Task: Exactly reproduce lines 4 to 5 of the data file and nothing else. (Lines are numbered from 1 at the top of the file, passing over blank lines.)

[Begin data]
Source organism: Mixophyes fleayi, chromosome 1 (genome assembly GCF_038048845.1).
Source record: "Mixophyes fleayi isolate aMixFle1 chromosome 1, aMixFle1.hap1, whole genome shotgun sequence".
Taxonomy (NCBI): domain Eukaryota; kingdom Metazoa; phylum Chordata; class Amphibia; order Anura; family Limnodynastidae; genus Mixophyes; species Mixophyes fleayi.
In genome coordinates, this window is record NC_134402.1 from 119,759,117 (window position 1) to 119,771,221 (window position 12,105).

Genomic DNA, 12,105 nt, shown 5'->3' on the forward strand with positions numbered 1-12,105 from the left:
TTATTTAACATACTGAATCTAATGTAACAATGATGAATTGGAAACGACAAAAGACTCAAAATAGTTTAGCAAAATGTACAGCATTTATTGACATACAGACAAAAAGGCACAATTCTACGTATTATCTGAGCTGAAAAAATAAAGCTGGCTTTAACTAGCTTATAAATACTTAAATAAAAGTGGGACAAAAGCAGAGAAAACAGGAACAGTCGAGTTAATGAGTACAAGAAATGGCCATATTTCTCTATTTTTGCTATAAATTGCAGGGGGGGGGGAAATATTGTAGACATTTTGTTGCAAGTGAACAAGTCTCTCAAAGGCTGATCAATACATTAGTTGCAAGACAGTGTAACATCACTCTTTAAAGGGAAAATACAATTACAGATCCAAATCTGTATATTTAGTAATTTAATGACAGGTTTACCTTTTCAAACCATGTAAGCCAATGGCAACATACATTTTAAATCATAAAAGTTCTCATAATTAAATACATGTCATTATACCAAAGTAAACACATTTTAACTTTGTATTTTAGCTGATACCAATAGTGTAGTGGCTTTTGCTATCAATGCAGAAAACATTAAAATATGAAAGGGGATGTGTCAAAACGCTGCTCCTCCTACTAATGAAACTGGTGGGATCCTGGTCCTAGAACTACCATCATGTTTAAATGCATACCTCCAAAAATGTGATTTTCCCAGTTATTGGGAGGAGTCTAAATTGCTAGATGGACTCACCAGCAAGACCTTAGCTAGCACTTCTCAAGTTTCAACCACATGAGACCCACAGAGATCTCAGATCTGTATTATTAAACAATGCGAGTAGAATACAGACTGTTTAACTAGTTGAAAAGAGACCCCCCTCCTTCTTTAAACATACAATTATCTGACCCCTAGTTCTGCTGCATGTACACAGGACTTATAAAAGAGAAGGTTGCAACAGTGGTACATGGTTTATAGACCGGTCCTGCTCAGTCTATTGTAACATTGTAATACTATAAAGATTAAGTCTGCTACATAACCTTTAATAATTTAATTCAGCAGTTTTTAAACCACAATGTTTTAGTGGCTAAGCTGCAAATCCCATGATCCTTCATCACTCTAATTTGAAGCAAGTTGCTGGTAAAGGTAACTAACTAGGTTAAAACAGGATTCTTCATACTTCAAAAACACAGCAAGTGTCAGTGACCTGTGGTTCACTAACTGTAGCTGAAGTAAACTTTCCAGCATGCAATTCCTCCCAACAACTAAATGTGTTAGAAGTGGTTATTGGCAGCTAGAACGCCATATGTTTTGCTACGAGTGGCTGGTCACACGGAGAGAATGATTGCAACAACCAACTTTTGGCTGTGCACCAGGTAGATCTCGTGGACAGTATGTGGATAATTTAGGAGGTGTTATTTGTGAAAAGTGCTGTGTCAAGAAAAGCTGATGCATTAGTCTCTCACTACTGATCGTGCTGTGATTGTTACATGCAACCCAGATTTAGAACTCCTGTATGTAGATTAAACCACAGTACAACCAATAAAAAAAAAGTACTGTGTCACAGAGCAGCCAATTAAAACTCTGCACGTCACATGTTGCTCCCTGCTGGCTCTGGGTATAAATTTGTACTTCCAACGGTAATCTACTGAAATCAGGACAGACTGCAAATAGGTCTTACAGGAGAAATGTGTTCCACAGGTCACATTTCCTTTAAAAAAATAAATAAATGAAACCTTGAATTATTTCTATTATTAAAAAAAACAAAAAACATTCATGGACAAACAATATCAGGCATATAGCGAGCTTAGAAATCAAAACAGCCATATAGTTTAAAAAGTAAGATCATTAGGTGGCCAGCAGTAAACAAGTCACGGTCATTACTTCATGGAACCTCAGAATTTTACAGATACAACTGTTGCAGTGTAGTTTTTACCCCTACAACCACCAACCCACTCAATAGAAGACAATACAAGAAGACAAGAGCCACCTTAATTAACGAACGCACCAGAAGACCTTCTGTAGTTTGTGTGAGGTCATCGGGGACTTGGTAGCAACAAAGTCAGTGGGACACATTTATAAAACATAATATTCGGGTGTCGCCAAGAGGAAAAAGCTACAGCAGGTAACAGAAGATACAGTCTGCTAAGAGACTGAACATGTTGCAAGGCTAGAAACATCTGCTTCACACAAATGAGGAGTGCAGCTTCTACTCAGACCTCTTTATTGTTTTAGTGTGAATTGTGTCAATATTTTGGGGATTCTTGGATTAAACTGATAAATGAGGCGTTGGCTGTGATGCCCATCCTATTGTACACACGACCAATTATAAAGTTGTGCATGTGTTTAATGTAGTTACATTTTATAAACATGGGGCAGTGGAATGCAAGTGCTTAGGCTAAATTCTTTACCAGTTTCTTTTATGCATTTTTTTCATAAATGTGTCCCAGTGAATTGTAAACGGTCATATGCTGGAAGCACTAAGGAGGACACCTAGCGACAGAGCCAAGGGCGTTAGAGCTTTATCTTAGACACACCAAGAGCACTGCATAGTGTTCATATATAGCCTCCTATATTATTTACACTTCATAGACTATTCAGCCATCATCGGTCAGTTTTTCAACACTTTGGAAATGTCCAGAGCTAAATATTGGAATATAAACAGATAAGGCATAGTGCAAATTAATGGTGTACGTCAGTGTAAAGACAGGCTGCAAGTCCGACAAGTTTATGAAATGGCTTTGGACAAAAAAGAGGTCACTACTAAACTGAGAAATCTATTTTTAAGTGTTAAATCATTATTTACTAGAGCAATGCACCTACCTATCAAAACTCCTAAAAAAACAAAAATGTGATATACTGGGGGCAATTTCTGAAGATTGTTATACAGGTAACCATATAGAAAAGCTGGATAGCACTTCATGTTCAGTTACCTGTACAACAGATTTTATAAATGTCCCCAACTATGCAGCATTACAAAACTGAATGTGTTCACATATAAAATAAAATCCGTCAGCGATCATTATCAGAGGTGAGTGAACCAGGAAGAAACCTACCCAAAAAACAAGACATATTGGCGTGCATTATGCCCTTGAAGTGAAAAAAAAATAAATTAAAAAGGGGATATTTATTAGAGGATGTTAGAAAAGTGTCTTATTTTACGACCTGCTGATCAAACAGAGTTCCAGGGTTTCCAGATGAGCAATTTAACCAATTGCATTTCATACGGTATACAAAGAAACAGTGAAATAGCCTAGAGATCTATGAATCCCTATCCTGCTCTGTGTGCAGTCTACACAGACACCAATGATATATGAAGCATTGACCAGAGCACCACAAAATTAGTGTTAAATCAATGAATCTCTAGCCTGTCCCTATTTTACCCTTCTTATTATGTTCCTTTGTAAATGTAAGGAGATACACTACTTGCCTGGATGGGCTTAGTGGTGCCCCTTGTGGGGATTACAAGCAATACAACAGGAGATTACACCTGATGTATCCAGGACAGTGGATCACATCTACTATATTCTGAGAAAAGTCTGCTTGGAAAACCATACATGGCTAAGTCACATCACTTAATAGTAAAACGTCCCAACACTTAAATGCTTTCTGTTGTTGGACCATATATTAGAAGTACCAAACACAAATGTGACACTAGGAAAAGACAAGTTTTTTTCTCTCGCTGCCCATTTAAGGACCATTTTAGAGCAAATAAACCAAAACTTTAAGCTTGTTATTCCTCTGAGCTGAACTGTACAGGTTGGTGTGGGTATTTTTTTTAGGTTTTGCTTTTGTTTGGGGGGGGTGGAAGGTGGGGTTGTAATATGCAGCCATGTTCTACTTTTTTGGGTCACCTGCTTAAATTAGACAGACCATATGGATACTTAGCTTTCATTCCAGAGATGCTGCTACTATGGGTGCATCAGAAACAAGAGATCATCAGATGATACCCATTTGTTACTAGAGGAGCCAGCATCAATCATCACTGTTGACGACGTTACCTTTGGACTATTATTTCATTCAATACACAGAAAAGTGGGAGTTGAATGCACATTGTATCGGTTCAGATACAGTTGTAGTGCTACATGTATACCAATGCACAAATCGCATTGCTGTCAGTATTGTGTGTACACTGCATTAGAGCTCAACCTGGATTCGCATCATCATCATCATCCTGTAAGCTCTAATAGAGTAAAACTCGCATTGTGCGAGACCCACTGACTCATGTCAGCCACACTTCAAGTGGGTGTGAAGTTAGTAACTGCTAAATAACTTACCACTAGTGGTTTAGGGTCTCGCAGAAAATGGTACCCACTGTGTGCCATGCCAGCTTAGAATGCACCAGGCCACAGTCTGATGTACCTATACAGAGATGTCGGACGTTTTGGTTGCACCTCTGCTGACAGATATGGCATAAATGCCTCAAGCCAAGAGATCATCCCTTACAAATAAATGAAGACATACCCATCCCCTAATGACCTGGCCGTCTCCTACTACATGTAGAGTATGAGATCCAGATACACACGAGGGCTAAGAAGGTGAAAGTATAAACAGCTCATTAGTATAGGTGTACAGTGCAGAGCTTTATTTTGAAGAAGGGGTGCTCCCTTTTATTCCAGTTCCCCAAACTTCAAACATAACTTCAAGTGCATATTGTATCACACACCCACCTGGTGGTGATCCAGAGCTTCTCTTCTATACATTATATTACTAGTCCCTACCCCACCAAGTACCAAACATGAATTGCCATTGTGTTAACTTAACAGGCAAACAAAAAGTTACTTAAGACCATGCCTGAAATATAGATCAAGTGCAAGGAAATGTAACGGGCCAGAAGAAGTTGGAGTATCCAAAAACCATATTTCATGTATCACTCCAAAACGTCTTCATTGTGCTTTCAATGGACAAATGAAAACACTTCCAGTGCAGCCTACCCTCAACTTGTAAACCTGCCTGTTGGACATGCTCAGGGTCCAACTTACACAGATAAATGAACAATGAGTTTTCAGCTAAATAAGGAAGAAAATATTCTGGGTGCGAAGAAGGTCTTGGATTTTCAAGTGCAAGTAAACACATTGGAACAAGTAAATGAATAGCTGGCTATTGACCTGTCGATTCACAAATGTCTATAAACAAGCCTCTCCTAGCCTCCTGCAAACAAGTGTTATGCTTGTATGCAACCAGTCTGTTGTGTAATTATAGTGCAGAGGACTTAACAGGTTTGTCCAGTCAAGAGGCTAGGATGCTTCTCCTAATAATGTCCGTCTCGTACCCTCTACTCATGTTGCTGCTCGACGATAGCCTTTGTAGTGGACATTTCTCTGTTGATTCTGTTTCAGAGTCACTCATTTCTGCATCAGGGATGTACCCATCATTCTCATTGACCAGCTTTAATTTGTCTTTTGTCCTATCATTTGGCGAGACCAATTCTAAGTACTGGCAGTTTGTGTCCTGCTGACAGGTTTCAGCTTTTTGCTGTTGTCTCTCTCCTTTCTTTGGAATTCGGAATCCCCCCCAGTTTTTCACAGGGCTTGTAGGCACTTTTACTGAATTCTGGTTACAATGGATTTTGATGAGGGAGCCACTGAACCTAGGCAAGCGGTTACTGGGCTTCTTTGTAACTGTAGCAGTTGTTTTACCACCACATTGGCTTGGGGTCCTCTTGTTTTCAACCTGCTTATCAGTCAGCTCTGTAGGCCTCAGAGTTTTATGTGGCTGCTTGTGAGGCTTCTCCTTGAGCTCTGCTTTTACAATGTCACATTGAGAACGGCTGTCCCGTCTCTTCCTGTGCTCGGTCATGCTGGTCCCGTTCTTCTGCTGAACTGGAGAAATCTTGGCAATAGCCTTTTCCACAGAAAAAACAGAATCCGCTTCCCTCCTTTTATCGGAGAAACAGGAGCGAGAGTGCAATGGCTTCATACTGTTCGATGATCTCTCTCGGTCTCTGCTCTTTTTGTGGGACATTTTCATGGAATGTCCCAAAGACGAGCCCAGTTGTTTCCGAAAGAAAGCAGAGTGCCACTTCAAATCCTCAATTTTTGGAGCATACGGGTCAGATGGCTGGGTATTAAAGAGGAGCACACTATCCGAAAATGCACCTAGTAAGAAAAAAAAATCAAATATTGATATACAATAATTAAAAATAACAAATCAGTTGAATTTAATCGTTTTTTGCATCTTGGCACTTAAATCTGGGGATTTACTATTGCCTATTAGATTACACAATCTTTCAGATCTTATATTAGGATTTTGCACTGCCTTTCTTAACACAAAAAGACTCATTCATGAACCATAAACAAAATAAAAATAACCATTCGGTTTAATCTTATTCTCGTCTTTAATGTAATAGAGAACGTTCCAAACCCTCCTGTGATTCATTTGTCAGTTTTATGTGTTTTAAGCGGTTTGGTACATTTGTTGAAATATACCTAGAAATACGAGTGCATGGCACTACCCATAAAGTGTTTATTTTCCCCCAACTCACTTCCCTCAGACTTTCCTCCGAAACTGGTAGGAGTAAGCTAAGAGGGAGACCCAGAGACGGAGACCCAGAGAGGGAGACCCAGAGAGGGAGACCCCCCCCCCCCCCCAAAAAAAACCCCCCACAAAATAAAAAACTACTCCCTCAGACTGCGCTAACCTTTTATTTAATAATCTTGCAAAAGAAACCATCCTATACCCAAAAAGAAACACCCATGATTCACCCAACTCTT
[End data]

In genome coordinates, this window is record NC_134402.1 from 119,759,117 (window position 1) to 119,771,221 (window position 12,105).

Genomic DNA, 12,105 nt, shown 5'->3' on the forward strand with positions numbered 1-12,105 from the left: